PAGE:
Phan Thiet is is the capital of Bình Thuận province in Vietnam with a population of approximately 250,000.
Ho Chi Minh - Phan Thiet - Binh Thuan bus route is approximately 207 km in length. On average, there are about 64 bus schedules on this route and bus travel time may take from 5h00 to 23h55 by 20 bus operators: Viet Nhat bus, Hanh Cafe bus, TheSinhTourist (Sinh Cafe) bus, Huynh Gia bus, Hoang Long bus, Phuong Nam bus, Tam Hanh bus, Cao Lam bus, Phuong Trang bus, Quang Thach bus, Dong Hung bus, Kumho Samco bus, Ngoc Hung Bus, Hoang Dung Bus, Trung Nga Bus, Tuan Hoa Bus, Vu Hoang Bus, Nam Phuong Bus, Xe Nha Bus, Quang Son Bus. Duration is about 4 hours. Travellers may go to the city by plane through major airports such as Tan Son Nhat, Noi Bai, Da Nang. As for travelling by bus, they may buy tickets at Mien Dong Bus Station or buy online.
Phan Thiet is a resort city, offering visitors a wide range of activities, both on land and on the water. The city encompasses a 57.4-kilometer-long coastline with many beaches, both large and small. Phan Thiet City boasts an abundance of international and Vietnamese restaurants, beautiful beach resorts, inexpensive hotels and guest houses, water sports activities and an active nightlife. The local cuisine is diverse and unique in many respects. Because of its proximity to Saigon, Phan Thiet is one of the best places to visit, both for Ho Chi Minh City residents and visitors.
Phan Thiet City is located in Binh Thuan Province and is approximately 160 kilometres east of Ho Chi Minh City as the crow flies. However. travellers who use highway 1A, the main road between Ho Chi Minh City and Hanoi, traverse 200 kilometres on a road that is not straight, but rather swings northeast, then southeast and weaves in and out of the towns along the way. New road construction on a freeway between the two cities follows a much straighter route, cutting the travel time by car from five or six hours on the main highway to just over two hours. The freeway construction is scheduled for completion in 2020. The community of Phan Thiet, or ‘Hamu Lithit’ as it was called by the Cham people who lived in the area before it became part of Vietnam, has existed for hundreds of years. However, before the 1990s, Phan Thiet was just a medium-size backwater town that was known primarily for the manufacture of fish sauce and the cultivation of dragon fruit. The first resorts began to appear along beaches in the Phan Thiet area in the early 1990s.
Then in 1995, the name Phan Thiet popped up in hundreds of news articles and television programmes around the world. A rare solar eclipse had been predicted by scientists and they said that one of the best places in the world to see the total eclipse was on Rang Beach, just a few kilometres northeast of Phan Thiet city centre. At the time, Rang Beach had only one nice resort on it; the newly opened Coco Beach Resort. There were also some cheap guest houses, but it was primarily just a small residential community and home to a few hundred fishermen and their families centred around Ham Tien market, approximately 15 kilometres northeast of Phan Thiet city centre.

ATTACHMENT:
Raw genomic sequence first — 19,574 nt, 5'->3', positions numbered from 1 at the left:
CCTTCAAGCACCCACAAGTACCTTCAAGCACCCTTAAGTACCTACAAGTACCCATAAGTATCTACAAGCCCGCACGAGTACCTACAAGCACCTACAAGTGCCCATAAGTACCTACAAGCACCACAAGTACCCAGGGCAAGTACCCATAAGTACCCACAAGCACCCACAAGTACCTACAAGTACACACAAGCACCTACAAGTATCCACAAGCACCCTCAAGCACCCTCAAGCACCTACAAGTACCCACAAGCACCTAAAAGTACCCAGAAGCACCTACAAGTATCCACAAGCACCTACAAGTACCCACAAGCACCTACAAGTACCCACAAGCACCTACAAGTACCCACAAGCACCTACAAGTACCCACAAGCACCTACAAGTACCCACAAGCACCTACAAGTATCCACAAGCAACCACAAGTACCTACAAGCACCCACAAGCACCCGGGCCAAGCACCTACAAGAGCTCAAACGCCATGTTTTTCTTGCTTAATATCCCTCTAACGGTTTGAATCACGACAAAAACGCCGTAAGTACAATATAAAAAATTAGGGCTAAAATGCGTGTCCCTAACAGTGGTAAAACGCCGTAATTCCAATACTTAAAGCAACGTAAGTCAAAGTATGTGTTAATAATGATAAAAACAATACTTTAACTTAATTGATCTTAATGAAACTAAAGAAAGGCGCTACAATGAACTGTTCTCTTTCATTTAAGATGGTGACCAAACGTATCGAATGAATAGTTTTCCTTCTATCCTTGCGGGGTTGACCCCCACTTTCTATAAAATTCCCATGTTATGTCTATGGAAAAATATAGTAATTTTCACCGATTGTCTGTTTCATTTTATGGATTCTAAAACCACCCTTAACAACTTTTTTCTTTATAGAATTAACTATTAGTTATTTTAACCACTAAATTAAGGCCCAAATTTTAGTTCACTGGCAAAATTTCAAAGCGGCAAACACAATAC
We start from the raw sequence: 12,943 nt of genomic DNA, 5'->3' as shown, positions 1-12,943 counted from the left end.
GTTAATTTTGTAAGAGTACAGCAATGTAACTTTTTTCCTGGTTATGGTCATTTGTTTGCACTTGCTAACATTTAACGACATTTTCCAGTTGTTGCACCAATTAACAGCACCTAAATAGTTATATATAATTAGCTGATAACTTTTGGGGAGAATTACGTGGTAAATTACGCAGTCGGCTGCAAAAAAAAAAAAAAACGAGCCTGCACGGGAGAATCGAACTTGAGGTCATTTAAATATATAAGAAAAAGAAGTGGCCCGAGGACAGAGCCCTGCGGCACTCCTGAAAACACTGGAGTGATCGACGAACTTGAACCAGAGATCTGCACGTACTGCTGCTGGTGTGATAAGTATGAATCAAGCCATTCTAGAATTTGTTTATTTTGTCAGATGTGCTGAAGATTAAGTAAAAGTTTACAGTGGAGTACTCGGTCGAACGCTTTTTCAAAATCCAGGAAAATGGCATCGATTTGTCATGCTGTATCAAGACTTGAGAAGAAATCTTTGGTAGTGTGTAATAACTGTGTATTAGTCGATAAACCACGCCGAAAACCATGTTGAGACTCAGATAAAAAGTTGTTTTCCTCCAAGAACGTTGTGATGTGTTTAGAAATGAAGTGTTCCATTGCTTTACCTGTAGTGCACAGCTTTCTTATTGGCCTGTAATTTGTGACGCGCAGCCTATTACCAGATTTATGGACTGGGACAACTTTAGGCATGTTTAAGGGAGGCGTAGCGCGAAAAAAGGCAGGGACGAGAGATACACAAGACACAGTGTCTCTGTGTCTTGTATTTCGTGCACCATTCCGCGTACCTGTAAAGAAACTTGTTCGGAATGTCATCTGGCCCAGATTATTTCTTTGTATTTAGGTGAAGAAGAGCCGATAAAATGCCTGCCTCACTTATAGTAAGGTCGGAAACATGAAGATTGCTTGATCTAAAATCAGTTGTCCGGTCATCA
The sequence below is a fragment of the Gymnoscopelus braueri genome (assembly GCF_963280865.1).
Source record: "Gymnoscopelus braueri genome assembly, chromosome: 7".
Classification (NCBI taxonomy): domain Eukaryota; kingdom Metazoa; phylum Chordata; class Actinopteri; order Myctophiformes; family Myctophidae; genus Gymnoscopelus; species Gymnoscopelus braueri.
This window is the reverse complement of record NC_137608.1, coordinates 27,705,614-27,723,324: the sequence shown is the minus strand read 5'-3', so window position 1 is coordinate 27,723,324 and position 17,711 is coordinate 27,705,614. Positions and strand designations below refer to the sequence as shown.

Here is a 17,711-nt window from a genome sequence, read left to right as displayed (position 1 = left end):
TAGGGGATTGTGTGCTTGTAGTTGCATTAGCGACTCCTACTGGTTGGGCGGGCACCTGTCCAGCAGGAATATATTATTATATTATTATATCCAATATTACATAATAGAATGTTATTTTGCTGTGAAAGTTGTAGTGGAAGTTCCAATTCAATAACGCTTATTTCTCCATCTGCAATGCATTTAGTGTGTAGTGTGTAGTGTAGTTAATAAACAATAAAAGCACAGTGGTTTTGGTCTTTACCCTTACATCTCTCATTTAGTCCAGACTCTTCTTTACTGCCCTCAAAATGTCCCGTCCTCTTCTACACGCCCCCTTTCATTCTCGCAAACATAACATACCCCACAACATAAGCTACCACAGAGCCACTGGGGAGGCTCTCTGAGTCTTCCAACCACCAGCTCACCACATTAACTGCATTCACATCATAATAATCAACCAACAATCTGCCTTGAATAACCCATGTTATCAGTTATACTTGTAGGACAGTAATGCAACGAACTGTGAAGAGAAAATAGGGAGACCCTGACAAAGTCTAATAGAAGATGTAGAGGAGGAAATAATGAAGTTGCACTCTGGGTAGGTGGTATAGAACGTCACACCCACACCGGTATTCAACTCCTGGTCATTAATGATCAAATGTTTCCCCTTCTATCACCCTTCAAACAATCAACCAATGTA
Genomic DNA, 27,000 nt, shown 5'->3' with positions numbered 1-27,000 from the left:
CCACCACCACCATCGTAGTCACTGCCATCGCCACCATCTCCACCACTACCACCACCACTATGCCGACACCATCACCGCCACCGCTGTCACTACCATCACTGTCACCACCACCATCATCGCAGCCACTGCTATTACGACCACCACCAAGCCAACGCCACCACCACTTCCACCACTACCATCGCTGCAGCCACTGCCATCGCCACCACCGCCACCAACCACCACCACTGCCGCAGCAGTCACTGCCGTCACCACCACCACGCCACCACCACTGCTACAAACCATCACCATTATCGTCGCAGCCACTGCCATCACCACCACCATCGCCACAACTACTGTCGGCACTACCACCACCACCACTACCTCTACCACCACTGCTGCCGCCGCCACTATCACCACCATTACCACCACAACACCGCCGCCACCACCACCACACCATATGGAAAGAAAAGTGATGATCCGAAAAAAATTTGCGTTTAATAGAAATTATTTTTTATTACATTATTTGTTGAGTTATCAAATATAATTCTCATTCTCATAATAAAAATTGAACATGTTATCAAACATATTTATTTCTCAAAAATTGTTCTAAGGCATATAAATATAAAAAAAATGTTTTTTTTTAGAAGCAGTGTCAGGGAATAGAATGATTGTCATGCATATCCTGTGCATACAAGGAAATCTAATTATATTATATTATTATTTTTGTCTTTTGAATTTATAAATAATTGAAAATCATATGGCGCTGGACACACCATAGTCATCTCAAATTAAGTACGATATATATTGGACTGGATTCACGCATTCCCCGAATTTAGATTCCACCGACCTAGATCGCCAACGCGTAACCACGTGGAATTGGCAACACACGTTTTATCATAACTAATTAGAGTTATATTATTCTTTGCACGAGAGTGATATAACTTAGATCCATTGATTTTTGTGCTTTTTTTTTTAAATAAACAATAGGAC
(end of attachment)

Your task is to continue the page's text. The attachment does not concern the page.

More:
On 24 October 1995, many foreigners and would-be astronomers descended on the area to watch the solar eclipse. Guidebooks directed the tourists and astronomers to the beach in front of Mui Ne Bay, incorrectly referring to Ham Tien as ‘Mui Ne’ and Rang Beach as ‘Mui Ne Beach’. From that day onward, tourists have mistakenly referred to everything east of the city centre as Mui Ne, while Mui Ne and Ham Tien are actually two different wards of Phan Thiet and by no means synonymous!
Hoping to benefit by tourists’ familiarity with the now popular nomenclature of ‘Mui Ne’, hotels, shops and restaurants that started popping up along Rang Beach and in Phu Hai Ward added ‘Mui Ne’ to their names, put ‘Mui Ne’ on their websites and advertising and went as far as to insert ‘Mui Ne’ into their addresses. This misuse of the description of their locations has continued to this day, causing confusion among tourists and visitors.
Although fishing and the manufacture of fish sauce was initially the major industry in Phan Thiet, as evidenced by the fleets of colourful fishing boats along the Katy River and in Mui Ne Bay, tourism is rapidly replacing the fishing industry as the area’s largest employer. In the mid-1990s, the first resorts appeared along the beach in Hung Long and Phu Thuy Wards in the city centre, and Phu Hai and Ham Tien east of the city centre. Since then, the city has seen a construction boom, with hundreds of resorts, hotels, guest houses, restaurants and shops opening on beaches along the entire 57.4-kilometre-long coastline.
Phan Thiet was only officially designated as a city in 1999. The city centre had a population of around 200,000 people at the time, but when the city was incorporated, it annexed a number of nearby communities, including Mui Ne, Hon Rom, Ham Tien, Thien Nghiep and Tien Thanh. The 18 wards and communes that were created increased the Phan Thiet population significantly, so that it is now close to 400,000. Each area of Phan Thiet has its own draw and unique characteristics and there are plenty of things for tourists to see and do in the area.
The beaches at Tien Thanh commune and Ke Ga, stretching along the coast south of the city centre, offer tourists a quiet, peaceful getaway. The communities have only a few hundred residents, so there is very little traffic on the road and one can ride along the coastline without having to dodge cars and motorbikes. It’s very pleasant to rent a motorbike or get a bicycle from your resort and ride from the city centre to the lighthouse at Ke Ga, and then climb to the top of the hundred-year-old tower.